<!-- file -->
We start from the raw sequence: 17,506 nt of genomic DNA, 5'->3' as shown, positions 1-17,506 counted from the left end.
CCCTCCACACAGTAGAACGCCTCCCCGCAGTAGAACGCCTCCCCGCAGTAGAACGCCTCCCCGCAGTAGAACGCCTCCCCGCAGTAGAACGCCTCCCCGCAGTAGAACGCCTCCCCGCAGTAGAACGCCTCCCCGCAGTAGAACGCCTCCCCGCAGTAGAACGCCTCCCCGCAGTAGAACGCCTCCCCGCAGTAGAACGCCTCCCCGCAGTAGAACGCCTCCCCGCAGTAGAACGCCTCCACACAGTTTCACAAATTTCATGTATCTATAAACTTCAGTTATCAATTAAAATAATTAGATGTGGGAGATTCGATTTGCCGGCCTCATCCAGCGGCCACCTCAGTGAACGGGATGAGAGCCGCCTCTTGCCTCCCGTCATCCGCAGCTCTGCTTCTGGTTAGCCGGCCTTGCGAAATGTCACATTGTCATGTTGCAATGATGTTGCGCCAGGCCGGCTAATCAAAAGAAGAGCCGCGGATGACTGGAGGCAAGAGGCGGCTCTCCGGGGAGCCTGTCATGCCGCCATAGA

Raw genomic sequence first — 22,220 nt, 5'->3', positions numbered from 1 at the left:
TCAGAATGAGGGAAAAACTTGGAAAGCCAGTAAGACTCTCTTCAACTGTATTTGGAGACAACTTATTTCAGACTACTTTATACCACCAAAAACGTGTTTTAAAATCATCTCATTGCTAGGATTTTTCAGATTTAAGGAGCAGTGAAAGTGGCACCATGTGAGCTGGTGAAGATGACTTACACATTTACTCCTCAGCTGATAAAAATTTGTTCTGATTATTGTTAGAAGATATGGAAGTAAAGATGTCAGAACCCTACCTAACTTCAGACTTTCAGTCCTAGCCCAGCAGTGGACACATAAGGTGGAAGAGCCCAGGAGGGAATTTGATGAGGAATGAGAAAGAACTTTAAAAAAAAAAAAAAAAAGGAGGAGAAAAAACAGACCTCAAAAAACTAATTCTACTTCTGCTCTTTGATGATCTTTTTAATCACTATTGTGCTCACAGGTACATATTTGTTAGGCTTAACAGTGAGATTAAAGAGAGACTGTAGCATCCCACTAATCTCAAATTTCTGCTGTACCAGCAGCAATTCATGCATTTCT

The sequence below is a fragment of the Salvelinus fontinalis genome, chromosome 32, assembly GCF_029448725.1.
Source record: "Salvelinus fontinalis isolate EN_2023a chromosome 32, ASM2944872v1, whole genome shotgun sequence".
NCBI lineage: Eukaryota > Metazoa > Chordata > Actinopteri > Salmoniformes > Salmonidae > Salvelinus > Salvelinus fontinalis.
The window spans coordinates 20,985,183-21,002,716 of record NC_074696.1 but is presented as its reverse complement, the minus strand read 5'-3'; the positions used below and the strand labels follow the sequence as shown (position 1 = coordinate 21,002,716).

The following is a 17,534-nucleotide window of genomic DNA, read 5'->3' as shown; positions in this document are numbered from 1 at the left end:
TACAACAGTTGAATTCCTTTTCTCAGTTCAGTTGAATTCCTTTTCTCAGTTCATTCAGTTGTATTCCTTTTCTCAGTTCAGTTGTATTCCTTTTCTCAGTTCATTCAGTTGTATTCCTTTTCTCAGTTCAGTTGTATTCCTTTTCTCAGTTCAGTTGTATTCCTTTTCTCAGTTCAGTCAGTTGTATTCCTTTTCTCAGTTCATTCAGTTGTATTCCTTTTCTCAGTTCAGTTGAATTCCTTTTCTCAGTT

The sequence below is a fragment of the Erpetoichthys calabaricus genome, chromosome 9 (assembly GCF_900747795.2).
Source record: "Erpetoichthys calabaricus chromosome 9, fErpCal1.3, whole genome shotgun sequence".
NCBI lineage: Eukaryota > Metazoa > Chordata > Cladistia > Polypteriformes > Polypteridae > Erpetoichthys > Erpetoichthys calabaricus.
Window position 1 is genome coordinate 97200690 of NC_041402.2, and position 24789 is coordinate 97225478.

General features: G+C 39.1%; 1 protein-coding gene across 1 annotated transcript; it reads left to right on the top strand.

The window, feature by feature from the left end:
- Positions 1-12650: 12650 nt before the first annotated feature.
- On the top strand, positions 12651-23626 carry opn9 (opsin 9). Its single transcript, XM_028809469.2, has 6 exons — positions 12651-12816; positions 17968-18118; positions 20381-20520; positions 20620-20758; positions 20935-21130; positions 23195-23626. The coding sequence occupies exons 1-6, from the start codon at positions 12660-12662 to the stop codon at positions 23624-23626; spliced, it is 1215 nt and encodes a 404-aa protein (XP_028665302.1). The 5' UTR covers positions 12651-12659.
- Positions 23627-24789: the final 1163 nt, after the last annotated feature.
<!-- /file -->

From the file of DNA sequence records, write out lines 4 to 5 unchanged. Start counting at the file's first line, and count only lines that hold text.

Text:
TCAGAATGAGGGAAAAACTTGGAAAGCCAGTAAGACTCTCTTCAACTGTATTTGGAGACAACTTATTTCAGACTACTTTATACCACCAAAAACGTGTTTTAAAATCATCTCATTGCTAGGATTTTTCAGATTTAAGGAGCAGTGAAAGTGGCACCATGTGAGCTGGTGAAGATGACTTACACATTTACTCCTCAGCTGATAAAAATTTGTTCTGATTATTGTTAGAAGATATGGAAGTAAAGATGTCAGAACCCTACCTAACTTCAGACTTTCAGTCCTAGCCCAGCAGTGGACACATAAGGTGGAAGAGCCCAGGAGGGAATTTGATGAGGAATGAGAAAGAACTTTAAAAAAAAAAAAAAAAAGGAGGAGAAAAAACAGACCTCAAAAAACTAATTCTACTTCTGCTCTTTGATGATCTTTTTAATCACTATTGTGCTCACAGGTACATATTTGTTAGGCTTAACAGTGAGATTAAAGAGAGACTGTAGCATCCCACTAATCTCAAATTTCTGCTGTACCAGCAGCAATTCATGCATTTCT

The sequence below is a fragment of the Salvelinus fontinalis genome, chromosome 32, assembly GCF_029448725.1.